A memo reported on by the New York Times triggered University of Wisconsin Chancellor Rebecca Blank to co-write a letter to U.S. Secretary of Education Betsy DeVos, urging her to oppose changes to the definition of gender. Princeton University President Christopher Eisgruber and Rutgers University President Robert Barchi also co-wrote the letter.

UW professor Finn Enke, who specializes in the history of gender and sexuality, believes the effects of the memo can already be observed.

The memo called for certain government agencies to adopt a uniform definition of gender, which would define an individual as either male or female based on the genitalia they were born with, according to the New York Times. If such a definition were applied to Title IX, the legislation that protects against education discrimination on the basis of sex, gender identity protections would be rolled back.

“These protections are important because transgender Americans in all parts of the country, including students and others on our campuses, have faced discrimination, isolation and harassment,” the letter from Blank reads. “Providing these protections is fully consistent with basic principles of fairness and respect for others.”

Professor Steph Tai, who teaches administrative law at UW, said a binary legal definition of gender could impact many parts of a transgender student’s life, including the bathroom they use, the sports team they are allowed to play for and even the health insurance coverage they are able to get.

This could lead to social pressure and anxiety for affected students, Tai said.

“There’s been documentation of transgender folks who can’t use the bathroom of their gender just holding it all day, which is not healthy for anyone,” Tai said.

Enke said it’s difficult to imagine that such a platform would gain any legal purchase if it was pursued as policy.

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But even the suggestion of such a policy has raised anxiety among transgender and intersex people and even increases the threat of violence among these groups, Enke said.

“Suggesting the policy does have a profound impact on all people,” Enke said. “It makes all people very afraid that maybe they don’t conform enough and it specifically makes it more difficult for transgender and intersex people to live in our society.”

The day after the memo’s contents were disclosed, Trans Lifeline, an organization that seeks to fight suicide and improve life outcomes among transgender people according to their website, reported on social media that their hotline had received four times the average number of total daily callers.

Tai said it will be a long time before any possible new policy defining gender is implemented. A policy defining a person’s gender as male or female at birth would struggle to survive a legal challenge because it fails to take into account the intersex community, a group that is well documented in the medical community, Tai said.

In response to the memo, the American Medical Association adopted a policy reaffirming that the AMA would oppose efforts to deny an individual’s right to determine their gender identity.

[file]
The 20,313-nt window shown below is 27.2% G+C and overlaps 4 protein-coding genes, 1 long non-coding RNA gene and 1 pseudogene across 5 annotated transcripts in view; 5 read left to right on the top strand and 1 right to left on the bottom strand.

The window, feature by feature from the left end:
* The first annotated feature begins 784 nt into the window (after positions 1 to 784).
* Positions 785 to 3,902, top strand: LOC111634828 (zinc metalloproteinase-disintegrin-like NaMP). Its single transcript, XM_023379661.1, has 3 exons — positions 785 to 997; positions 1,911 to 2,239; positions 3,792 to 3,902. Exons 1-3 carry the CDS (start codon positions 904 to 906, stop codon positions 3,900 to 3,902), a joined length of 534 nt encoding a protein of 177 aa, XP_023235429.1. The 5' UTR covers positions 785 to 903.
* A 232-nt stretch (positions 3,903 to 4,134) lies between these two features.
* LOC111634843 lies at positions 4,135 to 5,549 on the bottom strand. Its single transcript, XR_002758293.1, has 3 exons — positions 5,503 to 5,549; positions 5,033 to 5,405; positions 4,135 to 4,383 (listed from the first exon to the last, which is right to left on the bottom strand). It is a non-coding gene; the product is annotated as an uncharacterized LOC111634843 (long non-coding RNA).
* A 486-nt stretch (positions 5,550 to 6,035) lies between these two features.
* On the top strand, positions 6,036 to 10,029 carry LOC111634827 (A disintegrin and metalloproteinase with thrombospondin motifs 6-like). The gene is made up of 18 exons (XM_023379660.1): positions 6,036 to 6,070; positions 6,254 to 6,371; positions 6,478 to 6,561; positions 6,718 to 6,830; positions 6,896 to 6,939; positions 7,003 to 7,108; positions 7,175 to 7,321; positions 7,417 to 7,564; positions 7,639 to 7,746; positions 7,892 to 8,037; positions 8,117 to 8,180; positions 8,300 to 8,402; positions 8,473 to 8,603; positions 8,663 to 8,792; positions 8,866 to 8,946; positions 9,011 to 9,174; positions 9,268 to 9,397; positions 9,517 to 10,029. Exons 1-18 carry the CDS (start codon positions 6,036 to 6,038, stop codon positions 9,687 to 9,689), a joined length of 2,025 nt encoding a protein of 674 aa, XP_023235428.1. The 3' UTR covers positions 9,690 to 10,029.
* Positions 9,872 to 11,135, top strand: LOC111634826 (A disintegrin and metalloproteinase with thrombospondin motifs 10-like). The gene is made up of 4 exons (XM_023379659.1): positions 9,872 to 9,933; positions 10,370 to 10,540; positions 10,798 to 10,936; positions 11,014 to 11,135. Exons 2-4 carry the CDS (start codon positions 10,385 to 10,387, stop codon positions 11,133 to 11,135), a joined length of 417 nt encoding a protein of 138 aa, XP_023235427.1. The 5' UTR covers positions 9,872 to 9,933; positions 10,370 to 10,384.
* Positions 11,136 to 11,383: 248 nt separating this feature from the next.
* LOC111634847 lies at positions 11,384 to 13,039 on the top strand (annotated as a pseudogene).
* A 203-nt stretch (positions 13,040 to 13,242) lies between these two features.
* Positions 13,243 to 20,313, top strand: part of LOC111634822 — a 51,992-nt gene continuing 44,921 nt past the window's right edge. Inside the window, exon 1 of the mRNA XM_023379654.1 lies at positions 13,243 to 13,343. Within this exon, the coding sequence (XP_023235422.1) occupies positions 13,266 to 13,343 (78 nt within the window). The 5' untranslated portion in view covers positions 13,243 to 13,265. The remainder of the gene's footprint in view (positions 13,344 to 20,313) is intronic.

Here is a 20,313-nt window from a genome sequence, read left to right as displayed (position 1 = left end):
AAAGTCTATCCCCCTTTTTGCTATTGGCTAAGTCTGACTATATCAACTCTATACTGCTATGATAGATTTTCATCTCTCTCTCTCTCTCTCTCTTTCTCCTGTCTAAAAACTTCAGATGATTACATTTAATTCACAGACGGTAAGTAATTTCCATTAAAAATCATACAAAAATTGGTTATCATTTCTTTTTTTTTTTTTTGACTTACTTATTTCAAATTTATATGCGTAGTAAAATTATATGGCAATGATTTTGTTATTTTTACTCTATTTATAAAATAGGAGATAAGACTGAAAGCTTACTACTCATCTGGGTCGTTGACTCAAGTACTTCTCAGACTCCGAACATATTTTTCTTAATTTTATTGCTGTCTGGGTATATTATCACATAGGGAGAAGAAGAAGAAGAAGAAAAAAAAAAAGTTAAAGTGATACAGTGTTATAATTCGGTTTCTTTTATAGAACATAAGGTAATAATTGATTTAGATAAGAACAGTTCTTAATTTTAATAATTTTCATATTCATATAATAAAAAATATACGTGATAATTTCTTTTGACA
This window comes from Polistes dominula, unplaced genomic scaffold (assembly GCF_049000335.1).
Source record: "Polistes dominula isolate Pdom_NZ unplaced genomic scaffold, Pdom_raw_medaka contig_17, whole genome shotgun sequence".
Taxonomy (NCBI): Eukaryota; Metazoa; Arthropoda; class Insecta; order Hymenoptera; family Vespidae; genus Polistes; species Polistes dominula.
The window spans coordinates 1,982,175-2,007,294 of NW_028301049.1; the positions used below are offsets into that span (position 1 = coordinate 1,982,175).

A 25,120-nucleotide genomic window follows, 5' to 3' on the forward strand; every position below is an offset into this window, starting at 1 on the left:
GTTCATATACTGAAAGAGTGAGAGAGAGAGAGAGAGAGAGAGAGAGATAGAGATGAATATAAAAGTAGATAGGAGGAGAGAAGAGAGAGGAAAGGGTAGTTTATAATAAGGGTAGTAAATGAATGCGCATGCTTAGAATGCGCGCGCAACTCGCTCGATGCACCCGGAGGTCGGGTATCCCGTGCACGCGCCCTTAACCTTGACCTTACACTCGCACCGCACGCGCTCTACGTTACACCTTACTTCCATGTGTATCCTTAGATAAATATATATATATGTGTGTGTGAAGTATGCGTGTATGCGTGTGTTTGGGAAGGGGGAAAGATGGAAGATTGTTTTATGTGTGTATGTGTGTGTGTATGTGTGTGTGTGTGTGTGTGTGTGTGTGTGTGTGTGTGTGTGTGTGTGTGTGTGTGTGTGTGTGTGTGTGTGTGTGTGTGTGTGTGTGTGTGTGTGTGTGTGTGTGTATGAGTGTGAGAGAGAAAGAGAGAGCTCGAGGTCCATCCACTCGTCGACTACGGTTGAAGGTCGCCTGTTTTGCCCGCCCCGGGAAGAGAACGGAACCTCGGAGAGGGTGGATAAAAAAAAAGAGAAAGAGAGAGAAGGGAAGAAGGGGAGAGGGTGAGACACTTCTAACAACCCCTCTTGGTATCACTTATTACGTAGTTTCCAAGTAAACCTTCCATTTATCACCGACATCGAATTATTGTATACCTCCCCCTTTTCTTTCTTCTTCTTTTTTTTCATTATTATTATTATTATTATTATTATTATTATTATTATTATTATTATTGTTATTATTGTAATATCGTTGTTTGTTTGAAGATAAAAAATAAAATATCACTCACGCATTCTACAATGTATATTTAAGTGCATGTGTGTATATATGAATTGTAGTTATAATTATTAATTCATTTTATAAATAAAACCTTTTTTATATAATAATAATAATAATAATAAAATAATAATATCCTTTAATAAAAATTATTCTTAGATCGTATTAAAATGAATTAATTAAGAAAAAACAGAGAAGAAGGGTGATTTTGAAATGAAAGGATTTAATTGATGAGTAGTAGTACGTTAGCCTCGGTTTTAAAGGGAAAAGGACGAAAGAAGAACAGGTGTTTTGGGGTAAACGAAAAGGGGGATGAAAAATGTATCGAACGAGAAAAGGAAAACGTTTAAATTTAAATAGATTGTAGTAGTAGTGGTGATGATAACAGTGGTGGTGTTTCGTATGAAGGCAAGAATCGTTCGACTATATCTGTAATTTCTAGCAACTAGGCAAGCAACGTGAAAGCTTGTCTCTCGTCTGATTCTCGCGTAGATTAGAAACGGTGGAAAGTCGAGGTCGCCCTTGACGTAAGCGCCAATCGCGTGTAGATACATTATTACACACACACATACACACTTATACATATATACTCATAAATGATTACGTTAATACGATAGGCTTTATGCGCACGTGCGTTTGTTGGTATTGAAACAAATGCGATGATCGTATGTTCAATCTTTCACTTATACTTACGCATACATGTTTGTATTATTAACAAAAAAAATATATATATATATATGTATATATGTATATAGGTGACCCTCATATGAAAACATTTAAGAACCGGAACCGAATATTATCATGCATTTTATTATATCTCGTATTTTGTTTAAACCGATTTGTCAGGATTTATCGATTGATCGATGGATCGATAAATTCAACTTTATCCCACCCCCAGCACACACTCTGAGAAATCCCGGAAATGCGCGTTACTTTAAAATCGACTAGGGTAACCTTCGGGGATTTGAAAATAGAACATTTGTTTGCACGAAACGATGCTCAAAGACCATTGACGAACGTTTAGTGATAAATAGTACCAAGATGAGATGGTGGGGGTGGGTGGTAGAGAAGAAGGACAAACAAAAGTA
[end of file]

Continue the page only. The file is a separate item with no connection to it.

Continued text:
“Sex and gender are more complex than previously assumed,” AMA Board Member William Kobler said in a press release. “It is essential to acknowledge that an individual’s gender identity may not align with the sex assigned to them at birth. A narrow limit on the definition of sex would have public health consequences for the transgender population and individuals born with differences in sexual differentiation, also known as intersex traits.”

Tai said Blank’s letter could have significance in a lawsuit challenging the Trump administration policy on gender. Challengers could cite the letter as evidence that the policy was made without legal basis or without proper deliberation, Tai said.

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Blank also wrote a letter to the Group Insurance Board along with several other UW chancellors in the summer urging GIB to lift a ban on coverage of gender affirming surgery and related treatments. Tai said the most recent letter could be seen as a progression of this earlier advocacy, anticipatory helping with challenges to the law or a combination of both.

Enke said Blank probably chose to co-pen the letter because the policy could potentially threaten the university’s ability to operate as a public institution. With a policy change, it would be difficult for diversely gendered and intersex students to legally exist, Enke said.

“The university community and chancellor Blank values all the people who are in this community,” Enke said. “Losing trans, non-gender conforming and intersex people in this community or opening up these communities of already at-risk people to discrimination coming from any level undermines the quality of the education that’s being offered here and undermines the quality of the institution by limiting who can be here and who can’t be here.”  

In an email to the Badger Herald, the Office of the Chancellor declined to comment on the letter, saying Blank is “letting the statement stand for itself.”

Any policy regarding a change in legal definition will be subjected to a period of public comment, which must be taken into consideration. If the White House administration chooses to adopt a new gender policy, anyone who wishes to comment on it will have the ability to do so at regulations.gov. Tai encouraged everyone to weigh in, regardless of their position.